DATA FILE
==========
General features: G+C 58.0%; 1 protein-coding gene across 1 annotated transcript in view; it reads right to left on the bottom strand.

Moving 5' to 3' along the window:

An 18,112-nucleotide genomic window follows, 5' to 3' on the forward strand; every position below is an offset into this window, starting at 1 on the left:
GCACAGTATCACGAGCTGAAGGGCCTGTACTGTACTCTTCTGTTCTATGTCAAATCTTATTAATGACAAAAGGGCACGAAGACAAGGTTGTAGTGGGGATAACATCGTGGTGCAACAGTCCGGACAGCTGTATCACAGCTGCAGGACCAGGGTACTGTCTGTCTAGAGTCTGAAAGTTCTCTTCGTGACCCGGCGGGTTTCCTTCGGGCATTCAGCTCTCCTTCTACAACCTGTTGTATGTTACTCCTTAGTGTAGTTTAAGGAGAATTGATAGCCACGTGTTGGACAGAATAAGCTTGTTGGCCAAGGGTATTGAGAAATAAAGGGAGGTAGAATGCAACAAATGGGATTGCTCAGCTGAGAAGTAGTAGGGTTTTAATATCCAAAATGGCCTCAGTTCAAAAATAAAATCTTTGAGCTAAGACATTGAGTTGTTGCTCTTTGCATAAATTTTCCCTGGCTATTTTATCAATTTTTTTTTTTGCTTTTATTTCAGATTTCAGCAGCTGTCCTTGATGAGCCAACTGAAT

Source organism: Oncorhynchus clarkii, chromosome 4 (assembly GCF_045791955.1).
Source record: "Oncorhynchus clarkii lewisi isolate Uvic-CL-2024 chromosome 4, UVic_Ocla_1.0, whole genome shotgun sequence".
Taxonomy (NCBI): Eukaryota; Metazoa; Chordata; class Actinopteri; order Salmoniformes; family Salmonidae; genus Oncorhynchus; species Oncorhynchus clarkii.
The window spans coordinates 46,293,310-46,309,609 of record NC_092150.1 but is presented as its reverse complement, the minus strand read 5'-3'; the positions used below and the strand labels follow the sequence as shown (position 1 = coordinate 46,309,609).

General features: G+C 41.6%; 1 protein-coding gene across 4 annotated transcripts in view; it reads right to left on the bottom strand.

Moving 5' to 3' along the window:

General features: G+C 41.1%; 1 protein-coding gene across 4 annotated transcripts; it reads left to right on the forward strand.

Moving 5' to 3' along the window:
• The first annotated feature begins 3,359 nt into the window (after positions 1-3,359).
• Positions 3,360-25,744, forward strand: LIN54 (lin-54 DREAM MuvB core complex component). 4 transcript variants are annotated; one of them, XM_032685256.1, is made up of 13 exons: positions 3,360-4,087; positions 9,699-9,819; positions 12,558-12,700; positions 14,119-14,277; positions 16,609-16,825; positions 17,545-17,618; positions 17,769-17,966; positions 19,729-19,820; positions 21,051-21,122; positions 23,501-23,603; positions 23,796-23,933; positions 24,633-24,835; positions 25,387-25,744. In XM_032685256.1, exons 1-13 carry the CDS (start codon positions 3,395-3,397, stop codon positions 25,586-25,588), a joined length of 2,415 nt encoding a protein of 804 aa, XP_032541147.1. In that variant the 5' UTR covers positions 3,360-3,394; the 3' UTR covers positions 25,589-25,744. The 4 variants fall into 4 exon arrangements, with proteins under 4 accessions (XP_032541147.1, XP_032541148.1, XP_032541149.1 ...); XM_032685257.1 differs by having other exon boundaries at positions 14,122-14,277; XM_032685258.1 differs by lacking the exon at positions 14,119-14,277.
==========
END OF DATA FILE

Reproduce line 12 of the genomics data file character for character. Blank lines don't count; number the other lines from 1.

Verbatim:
Moving 5' to 3' along the window: